After cutting tie-wraps and spreading things apart, we could see that we were dealing with a serious arcing event.
Each wire in the bundle had to be cleaned and inspected.
In total, we had 7 unshielded twisted trips, 2 shielded twisted pairs, and 5 single conductor wires sliced completely open or showing signs of stress. 6 of the twisted trips were three phase power wires for the PDU's (Power Drive Units) used for cargo handling (we had six corresponding breakers popped on the forward lower cargo power distribution panel). Our DFDAU 28VDC accelerometer (power and return twisted pair) was burned in half.
The image below shows the damage to a couple of the twisted trips. The ends of these wires had metal globules that pretty much verified that they had melted.
This image is poor, but it shows what I believe to be the culprit pair of wires. These two twisted pair wires had their insulation burned off exposing about an inch of bare conductor. The blue wire is open. The red was hanging on by just a few threads.
I think the blue wire exploded and sent out a "wedge" of heat and energy that damaged all the wires in its path. We didn't open up and examine the layout of the wires vs damage like we should have. The damage could have been circumferential, with all the immediate surrounding wires damaged. The fact that the red wire was still together leads me to think the wedge is more likely.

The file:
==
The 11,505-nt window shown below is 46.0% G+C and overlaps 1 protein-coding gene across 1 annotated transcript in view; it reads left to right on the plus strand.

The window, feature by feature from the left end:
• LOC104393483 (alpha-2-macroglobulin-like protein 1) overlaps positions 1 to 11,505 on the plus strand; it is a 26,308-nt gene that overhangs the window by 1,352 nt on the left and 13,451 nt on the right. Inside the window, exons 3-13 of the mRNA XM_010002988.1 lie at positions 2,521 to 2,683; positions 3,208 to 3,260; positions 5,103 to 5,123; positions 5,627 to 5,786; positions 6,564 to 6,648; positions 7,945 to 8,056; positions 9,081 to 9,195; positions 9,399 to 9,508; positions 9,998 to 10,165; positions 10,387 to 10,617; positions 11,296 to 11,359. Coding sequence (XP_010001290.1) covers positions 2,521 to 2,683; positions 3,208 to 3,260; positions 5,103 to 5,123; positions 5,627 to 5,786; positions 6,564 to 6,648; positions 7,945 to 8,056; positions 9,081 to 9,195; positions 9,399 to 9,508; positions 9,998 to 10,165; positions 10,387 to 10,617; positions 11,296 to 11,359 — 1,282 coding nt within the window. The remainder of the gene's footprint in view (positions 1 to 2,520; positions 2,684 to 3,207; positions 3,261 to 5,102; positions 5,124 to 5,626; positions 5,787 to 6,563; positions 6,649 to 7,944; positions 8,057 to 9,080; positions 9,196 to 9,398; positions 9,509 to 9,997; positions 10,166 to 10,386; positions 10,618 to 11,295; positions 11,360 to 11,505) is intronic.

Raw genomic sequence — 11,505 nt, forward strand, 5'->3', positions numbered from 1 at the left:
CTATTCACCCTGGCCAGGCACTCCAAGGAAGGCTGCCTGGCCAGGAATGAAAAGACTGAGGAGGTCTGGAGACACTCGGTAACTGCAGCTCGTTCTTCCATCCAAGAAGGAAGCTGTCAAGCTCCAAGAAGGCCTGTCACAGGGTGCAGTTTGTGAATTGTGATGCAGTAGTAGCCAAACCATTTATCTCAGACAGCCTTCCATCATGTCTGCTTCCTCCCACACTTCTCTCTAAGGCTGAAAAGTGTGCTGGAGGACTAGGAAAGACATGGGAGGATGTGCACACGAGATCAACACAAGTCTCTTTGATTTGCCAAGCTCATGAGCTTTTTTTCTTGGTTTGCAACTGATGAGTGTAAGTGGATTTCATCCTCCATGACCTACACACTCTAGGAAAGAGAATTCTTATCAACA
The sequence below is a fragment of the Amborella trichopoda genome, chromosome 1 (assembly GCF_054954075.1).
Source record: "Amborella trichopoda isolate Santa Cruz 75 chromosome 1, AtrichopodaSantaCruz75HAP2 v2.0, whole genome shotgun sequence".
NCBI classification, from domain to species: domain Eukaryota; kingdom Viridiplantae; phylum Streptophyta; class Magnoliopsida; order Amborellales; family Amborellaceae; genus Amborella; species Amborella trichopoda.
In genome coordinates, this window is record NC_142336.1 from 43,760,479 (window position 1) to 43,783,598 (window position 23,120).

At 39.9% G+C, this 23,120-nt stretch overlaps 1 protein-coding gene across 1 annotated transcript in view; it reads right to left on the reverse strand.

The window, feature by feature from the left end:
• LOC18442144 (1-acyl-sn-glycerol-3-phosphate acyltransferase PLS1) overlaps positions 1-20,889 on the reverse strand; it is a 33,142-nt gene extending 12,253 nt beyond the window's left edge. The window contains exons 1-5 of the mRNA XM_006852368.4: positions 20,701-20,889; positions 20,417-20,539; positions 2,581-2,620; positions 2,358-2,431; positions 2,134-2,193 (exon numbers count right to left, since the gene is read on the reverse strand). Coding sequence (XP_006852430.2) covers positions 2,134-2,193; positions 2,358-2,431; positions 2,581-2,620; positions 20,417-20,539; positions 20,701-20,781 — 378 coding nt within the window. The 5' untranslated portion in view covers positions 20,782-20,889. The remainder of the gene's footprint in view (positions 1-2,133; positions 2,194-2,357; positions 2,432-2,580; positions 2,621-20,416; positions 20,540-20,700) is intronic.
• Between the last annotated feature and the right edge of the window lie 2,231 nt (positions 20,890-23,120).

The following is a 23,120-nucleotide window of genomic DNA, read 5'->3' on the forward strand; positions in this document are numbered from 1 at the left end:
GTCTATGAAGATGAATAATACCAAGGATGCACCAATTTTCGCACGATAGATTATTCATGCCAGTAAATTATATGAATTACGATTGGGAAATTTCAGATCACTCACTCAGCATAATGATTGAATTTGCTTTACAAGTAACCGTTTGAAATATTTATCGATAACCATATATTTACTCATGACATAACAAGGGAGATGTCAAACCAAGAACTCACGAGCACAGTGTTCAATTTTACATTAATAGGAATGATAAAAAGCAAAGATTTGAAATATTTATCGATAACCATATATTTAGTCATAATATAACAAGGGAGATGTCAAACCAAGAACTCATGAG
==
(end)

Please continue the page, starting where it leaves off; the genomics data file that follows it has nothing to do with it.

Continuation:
This wire pair was verified to be the power and return 26VAC excitation to the Right A/P Aileron Actuator LVDT (all right auto-pilot systems were inop and on deferral before we started our troubleshooting). It was the blue (power return) wire that let go.
These two wires and several others in the bundle were Kapton wires. The history
of this particular kind of wire is not good. The damage that we observed seems to fit right along with the experiment below. (Go to 6:23)
The Kapton wires that I have encountered in the past have had a thin amber wrap around the conductor itself. Similar to what is shown below.